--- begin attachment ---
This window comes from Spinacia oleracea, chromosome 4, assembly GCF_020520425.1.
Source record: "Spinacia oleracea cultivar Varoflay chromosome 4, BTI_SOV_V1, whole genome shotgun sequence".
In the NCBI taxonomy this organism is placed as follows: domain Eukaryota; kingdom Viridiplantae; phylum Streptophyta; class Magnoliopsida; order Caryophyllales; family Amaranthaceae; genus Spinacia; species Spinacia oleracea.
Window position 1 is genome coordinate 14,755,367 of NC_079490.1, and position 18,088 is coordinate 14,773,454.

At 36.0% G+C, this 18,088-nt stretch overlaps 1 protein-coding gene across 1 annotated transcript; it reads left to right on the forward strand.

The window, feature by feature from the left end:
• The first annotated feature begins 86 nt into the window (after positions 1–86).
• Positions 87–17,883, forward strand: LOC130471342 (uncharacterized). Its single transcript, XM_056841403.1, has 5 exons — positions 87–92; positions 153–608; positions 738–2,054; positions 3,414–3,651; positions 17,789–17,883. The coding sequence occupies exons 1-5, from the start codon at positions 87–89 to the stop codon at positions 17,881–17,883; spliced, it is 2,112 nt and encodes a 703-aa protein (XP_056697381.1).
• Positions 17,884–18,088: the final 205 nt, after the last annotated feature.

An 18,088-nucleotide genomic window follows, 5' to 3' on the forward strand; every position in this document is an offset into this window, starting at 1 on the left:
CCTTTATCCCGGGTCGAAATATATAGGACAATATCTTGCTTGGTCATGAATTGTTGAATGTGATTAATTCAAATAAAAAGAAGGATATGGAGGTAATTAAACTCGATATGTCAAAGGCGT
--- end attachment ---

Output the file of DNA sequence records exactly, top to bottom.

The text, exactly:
This window comes from Spinacia oleracea, chromosome 4, assembly GCF_020520425.1.
Source record: "Spinacia oleracea cultivar Varoflay chromosome 4, BTI_SOV_V1, whole genome shotgun sequence".
In the NCBI taxonomy this organism is placed as follows: domain Eukaryota; kingdom Viridiplantae; phylum Streptophyta; class Magnoliopsida; order Caryophyllales; family Amaranthaceae; genus Spinacia; species Spinacia oleracea.
Window position 1 is genome coordinate 14,755,367 of NC_079490.1, and position 18,088 is coordinate 14,773,454.

At 36.0% G+C, this 18,088-nt stretch overlaps 1 protein-coding gene across 1 annotated transcript; it reads left to right on the forward strand.

The window, feature by feature from the left end:
• The first annotated feature begins 86 nt into the window (after positions 1–86).
• Positions 87–17,883, forward strand: LOC130471342 (uncharacterized). Its single transcript, XM_056841403.1, has 5 exons — positions 87–92; positions 153–608; positions 738–2,054; positions 3,414–3,651; positions 17,789–17,883. The coding sequence occupies exons 1-5, from the start codon at positions 87–89 to the stop codon at positions 17,881–17,883; spliced, it is 2,112 nt and encodes a 703-aa protein (XP_056697381.1).
• Positions 17,884–18,088: the final 205 nt, after the last annotated feature.

An 18,088-nucleotide genomic window follows, 5' to 3' on the forward strand; every position in this document is an offset into this window, starting at 1 on the left:
CCTTTATCCCGGGTCGAAATATATAGGACAATATCTTGCTTGGTCATGAATTGTTGAATGTGATTAATTCAAATAAAAAGAAGGATATGGAGGTAATTAAACTCGATATGTCAAAGGCGT